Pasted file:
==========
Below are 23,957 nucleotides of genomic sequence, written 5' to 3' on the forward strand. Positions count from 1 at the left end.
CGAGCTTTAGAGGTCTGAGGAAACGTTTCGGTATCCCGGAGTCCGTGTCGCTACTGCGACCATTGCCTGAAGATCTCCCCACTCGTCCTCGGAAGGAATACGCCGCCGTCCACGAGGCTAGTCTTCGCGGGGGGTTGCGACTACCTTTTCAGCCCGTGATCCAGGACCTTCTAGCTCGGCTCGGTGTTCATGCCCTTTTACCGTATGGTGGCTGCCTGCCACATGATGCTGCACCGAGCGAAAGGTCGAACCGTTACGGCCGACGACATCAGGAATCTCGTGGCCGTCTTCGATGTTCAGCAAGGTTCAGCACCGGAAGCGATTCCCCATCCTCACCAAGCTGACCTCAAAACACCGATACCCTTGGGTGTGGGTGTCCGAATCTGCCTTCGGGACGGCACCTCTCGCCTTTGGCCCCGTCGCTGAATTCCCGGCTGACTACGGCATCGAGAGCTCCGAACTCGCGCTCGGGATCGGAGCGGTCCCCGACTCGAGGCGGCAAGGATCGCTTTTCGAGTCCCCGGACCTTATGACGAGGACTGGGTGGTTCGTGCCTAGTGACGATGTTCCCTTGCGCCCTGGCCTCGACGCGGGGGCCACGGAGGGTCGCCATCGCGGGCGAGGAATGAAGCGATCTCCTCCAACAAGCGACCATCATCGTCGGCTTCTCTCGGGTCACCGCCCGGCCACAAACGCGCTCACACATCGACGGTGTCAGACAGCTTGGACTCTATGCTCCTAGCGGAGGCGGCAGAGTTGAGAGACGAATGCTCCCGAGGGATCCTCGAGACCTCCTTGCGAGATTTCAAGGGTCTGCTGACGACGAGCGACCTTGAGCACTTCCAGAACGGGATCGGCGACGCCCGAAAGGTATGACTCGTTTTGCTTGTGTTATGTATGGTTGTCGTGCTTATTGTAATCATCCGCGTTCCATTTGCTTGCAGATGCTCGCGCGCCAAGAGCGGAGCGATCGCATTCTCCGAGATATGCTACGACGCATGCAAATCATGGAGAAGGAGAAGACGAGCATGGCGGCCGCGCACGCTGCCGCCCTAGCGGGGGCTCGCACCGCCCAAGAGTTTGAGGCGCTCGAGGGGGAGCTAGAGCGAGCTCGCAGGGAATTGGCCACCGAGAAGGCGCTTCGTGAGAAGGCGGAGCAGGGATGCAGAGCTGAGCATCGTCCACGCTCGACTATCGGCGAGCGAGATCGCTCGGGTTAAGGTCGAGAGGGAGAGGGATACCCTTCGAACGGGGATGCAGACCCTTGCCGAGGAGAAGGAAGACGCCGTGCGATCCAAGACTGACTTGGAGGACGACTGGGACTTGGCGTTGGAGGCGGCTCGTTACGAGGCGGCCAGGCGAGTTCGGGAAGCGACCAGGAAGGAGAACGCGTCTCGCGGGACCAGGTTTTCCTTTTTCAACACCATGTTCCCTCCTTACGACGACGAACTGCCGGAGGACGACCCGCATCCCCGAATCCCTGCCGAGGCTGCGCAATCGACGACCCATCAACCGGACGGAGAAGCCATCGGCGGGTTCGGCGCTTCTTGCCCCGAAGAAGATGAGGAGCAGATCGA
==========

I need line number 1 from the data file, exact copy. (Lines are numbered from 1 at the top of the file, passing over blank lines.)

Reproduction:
Below are 23,957 nucleotides of genomic sequence, written 5' to 3' on the forward strand. Positions count from 1 at the left end.